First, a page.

cattle and hogs during the first 25 years that he farmed. But, a
disease decimated his hog herd in 1992, and with pork prices low,
he decided to eliminate swine as a farm enterprise.
“I used to grow tobacco,” he says, “but I haven’t had any since
the tobacco quota buyout.” Federal price supports and the
tobacco quota program ended in 2004. “I would grow tobacco
again if I was a young farmer and I could get a contract,” he says.
He decided to increase his plantings of cotton and peanuts to help
make up for the income that had been provided by tobacco.
“Technology on the farm is changing fast,” he says. “What’s here
today is gone tomorrow. One day in the future, we’ll probably add
a smart box to our planter that will automatically dispense seed
and chemicals in the proper amounts.
“We set goals for our farm and for individual crops, and we try
to make small improvements each year to maintain a sustainable
farm,” McCormick says.
As a young man, he served in the Georgia Air National
Guard. He has been a member of the Bulloch County Livestock
Association and Statesboro Kiwanis, has been a 4-H leader and
volunteer, and while living in Bulloch County, he served on a
school zoning committee and an agriculture advisory committee.
In Screven County, he is on the local Extension agricultural
advisory board. When he grew tobacco, he served on the Georgia
Tobacco Commodity Commission and hosted an Extension
tobacco tour stop on his farm.
He and his wife, Paula, have been active in Brooklet United
Methodist Church. Paula works as an assistant principal at an
elementary school in Effingham County, Ga., and is concluding
her 34th year as a professional educator. She has been recognized
for her excellence in teaching math and science, and was named
Teacher of the Year for Guyton Elementary School in 2010. She
has also been a longtime member of the Professional Association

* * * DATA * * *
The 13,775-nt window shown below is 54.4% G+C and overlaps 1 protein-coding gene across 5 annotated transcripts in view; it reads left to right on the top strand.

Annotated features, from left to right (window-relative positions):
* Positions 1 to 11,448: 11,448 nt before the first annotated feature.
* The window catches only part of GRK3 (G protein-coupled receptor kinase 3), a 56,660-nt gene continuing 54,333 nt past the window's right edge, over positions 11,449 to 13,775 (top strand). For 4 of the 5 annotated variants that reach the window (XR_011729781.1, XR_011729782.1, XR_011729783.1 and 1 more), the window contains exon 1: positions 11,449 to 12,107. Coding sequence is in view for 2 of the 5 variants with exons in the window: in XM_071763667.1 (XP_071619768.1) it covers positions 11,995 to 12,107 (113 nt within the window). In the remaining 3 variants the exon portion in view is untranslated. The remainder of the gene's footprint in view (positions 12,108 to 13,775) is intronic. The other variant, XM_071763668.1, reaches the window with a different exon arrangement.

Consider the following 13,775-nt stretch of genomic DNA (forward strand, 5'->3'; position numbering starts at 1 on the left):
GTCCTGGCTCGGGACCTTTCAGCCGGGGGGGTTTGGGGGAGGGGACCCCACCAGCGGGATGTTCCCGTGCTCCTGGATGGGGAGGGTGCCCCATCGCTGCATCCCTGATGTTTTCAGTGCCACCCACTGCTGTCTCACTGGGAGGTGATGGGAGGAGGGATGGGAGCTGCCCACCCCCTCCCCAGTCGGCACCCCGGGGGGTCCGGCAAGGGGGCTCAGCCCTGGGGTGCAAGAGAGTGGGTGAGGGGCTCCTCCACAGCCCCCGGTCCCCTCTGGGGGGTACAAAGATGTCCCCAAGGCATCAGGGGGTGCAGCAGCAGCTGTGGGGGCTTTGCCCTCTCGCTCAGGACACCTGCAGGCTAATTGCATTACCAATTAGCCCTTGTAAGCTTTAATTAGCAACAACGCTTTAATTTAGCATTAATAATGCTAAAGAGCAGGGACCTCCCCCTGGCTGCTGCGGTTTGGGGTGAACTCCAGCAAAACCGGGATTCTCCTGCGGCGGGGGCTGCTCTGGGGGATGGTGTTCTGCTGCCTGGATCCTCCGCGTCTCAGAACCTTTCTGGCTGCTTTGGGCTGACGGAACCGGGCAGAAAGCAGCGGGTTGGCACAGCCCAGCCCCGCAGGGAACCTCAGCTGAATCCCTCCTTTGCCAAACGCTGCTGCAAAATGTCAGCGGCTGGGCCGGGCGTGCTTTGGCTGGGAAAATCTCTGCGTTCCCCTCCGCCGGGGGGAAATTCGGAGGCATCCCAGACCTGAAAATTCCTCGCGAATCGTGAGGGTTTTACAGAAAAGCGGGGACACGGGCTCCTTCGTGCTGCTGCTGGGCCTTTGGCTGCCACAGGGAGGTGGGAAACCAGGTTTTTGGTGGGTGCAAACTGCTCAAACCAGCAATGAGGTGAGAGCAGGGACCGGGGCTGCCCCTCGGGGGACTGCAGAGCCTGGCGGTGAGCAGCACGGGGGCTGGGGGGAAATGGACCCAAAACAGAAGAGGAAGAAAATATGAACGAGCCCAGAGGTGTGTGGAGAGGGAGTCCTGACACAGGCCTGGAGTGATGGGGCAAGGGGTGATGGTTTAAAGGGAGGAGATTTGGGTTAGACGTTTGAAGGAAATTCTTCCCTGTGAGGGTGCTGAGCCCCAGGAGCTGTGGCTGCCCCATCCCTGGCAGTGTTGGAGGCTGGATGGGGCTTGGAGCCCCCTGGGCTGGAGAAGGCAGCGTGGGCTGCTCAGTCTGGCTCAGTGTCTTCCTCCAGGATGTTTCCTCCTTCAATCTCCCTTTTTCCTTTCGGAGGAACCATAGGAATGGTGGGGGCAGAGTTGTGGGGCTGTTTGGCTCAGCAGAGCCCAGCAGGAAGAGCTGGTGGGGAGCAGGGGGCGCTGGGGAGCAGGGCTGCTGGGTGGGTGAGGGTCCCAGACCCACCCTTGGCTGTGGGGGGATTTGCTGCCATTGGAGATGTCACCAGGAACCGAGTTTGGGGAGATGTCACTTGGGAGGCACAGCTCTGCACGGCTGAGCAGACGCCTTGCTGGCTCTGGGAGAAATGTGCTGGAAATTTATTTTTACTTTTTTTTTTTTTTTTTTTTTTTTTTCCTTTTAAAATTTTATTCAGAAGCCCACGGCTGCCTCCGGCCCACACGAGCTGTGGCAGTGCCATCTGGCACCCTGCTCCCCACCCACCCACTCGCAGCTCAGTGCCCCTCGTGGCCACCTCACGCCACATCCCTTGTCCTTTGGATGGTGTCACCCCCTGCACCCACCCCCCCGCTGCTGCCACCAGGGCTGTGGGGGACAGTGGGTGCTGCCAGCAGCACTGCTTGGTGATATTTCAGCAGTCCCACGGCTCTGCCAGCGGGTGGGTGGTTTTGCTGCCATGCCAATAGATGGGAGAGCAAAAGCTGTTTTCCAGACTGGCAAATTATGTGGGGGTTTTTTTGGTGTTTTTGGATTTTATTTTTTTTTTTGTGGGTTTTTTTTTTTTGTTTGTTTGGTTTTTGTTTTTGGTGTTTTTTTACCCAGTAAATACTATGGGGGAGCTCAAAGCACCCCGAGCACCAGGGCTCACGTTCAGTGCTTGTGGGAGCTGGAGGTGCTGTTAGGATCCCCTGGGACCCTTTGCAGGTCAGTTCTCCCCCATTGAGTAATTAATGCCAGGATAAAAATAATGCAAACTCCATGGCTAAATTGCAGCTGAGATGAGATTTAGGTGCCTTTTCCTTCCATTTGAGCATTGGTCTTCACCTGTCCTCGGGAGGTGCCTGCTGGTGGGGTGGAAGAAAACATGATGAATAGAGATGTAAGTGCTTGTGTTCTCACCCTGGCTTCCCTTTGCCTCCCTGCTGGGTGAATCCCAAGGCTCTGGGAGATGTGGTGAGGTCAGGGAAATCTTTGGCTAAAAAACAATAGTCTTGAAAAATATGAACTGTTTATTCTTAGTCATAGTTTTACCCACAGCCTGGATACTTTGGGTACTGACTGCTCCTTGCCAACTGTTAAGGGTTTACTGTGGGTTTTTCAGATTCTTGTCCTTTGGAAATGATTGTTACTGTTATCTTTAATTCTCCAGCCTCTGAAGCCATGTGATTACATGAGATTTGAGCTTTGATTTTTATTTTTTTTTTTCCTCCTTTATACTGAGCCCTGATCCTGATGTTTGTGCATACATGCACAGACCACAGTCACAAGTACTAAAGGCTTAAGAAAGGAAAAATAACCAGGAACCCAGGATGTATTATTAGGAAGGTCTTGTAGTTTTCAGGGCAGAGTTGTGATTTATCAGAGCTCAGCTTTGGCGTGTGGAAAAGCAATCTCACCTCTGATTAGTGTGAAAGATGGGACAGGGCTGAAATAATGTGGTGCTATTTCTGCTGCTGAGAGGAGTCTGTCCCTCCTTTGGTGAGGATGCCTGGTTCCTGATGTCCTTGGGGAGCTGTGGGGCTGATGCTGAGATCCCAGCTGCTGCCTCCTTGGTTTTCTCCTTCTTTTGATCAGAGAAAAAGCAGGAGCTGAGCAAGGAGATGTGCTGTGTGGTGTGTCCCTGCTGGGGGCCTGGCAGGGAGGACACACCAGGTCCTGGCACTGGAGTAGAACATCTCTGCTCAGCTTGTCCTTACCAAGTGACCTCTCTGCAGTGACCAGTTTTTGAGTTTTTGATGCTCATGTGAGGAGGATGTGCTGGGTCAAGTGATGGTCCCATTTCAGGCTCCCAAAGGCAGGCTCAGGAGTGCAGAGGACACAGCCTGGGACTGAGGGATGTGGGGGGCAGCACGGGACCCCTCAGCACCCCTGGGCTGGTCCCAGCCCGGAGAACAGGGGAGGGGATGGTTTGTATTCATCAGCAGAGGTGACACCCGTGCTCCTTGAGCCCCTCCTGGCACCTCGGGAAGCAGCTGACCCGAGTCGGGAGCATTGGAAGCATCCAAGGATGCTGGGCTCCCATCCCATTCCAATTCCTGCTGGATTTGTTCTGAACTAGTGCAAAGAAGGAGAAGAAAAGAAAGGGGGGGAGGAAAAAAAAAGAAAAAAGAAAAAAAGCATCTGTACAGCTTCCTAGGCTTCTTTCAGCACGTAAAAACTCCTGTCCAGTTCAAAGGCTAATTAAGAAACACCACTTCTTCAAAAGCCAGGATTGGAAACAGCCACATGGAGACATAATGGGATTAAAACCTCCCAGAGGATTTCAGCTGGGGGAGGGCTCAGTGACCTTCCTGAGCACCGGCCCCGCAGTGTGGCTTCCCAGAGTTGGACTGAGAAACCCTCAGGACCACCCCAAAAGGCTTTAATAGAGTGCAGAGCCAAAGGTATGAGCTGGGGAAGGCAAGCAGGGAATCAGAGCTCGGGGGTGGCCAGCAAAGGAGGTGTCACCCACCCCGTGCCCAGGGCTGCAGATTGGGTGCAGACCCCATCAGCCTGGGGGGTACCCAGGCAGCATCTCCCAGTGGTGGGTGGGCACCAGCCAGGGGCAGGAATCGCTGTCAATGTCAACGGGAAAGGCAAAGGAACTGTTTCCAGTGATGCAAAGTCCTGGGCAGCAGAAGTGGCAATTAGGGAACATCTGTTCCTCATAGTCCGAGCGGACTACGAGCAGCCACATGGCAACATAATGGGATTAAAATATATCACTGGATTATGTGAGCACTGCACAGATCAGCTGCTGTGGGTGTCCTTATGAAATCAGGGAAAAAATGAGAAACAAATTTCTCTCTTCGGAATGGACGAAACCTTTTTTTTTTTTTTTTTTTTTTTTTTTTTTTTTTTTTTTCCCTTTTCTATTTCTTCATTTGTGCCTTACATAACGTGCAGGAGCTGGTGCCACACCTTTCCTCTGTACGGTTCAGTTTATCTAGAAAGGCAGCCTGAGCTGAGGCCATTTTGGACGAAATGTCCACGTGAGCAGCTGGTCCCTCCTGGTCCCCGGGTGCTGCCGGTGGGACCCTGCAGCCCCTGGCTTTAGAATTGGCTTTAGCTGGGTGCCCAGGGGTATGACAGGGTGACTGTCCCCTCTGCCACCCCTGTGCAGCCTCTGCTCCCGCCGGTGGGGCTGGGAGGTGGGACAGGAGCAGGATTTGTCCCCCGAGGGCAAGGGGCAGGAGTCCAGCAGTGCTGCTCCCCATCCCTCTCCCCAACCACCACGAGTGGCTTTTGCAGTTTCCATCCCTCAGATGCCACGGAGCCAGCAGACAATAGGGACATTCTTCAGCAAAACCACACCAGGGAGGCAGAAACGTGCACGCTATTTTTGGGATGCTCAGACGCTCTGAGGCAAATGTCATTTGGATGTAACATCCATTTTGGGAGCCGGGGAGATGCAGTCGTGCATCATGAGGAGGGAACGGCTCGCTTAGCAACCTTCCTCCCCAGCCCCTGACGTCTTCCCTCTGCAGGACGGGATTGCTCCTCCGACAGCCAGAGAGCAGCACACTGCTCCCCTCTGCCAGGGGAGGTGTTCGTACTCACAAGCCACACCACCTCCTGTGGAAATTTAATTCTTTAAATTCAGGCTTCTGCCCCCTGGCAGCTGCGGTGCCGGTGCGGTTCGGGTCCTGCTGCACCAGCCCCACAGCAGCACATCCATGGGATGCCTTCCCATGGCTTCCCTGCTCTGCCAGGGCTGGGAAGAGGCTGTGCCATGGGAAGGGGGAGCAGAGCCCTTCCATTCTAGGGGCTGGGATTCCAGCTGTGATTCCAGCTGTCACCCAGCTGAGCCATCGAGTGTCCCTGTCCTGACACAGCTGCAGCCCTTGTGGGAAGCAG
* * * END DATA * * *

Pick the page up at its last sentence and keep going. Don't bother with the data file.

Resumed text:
of Georgia Educators and the Beta Sigma Phi social and service
FAMILY INVOLVEMEN T
While on the farm, Paula has performed a number of tasks such
as scouting cotton, managing a farrowing house, and supervising
tobacco field workers. She also enjoys hunting.
The McCormicks have four sons and six grandchildren. One
son, Josh, has returned to work on the farm, and this is his second
year of farming full-time with his dad. Their son, John, is the oldest
and is a surgeon. Sons Jason and Gus are project managers for
Mark McCann with the University of Georgia Cooperative
Extension Service coordinates the Farmer of the Year award
in the state. Ray Hicks, Extension agent in Screven County,
Ga., nominated McCormick for the award. Hicks, who first met
McCormick when McCormick was raising livestock in Bulloch
County, Ga., says he admires how McCormick has been able to use
variable rate irrigation, global positioning system guidance, and
conservation tillage to improve his farming. He also notes that
McCormick was one of the first farmers to test the Irrigator Pro
peanut irrigation scheduling method that was developed by the
USDA-Agricultural Research Service.
McCormick says, “Being a farmer has been a blessing, and from
it I have learned responsibility and leadership.”
As the Georgia state winner of the Swisher Sweets/Sunbelt
Expo award, he will receive a $2,500 cash award and an expense
paid trip to the Sunbelt Expo from Swisher International of
Jacksonville, Fla., a $500 gift certificate from the Southern States
cooperative, and a Columbia vest from Ivey’s Outdoor and Farm
He is now eligible for the $15,000 cash award that will go to
the overall winner. Other prizes for the overall winner include the
use of a Massey Ferguson tractor for a year from Massey Ferguson
North America, another $500 gift certificate from the Southern
States cooperative, a Columbia jacket from Ivey’s Outdoor and
Farm Supply, and a smoker-grill from Hays LTI.
Swisher International, through its Swisher Sweets cigar brand,
and the Sunbelt Expo are sponsoring the Southeastern Farmer
of the Year awards for the 27th consecutive year. Swisher has
contributed some $1.04 million in cash awards and other honors
to southeastern farmers since the award was initiated in 1990.
Previous state winners from Georgia include Timothy McMillan
of Enigma, 1990; Bud Butcher of Senoia, 1991; James Lee Adams
of Camilla, 1992; John Morgan of Mystic, 1993; Alan Verner of
Rutledge, 1994; Donnie Smith of Willacoochee, 1995; Armond
Morris of Ocilla, 1996; Thomas Coleman, Jr. of Hartsfield, 1997;
Glenn Heard of Bainbridge, 1998; Bob McLendon of Leary, 1999;
James Lee Adams of Camilla, 2000; Daniel Johnson of Alma, 2001.
Armond Morris of Ocilla, 2002; Jim Donaldson of Metter, 2003;
Joe Boddiford of Sylvania, 2004; Jimmy Webb of Leary, 2005;
Gary Paulk of Wray, 2006; Daniel Johnson of Alma, 2007; Wayne
McKinnon of Douglas, 2008; Bill Brim of Tifton, 2009; Robert
Dasher of Glenville, 2010; Carlos Vickers of Nashville, 2011; Barry
Martin of Hawkinsville, 2012; Will Harris of Bluffton, 2013; Philip
Grimes of Tifton, 2014; and James Lyles of Ringgold, 2015.
Georgia has had four overall winners: James Lee Adams of
Camilla in 2000, Armond Morris of Ocilla in 2002, Robert Dasher of
Glennville in 2010, and Philip Grimes of Tifton, 2014.
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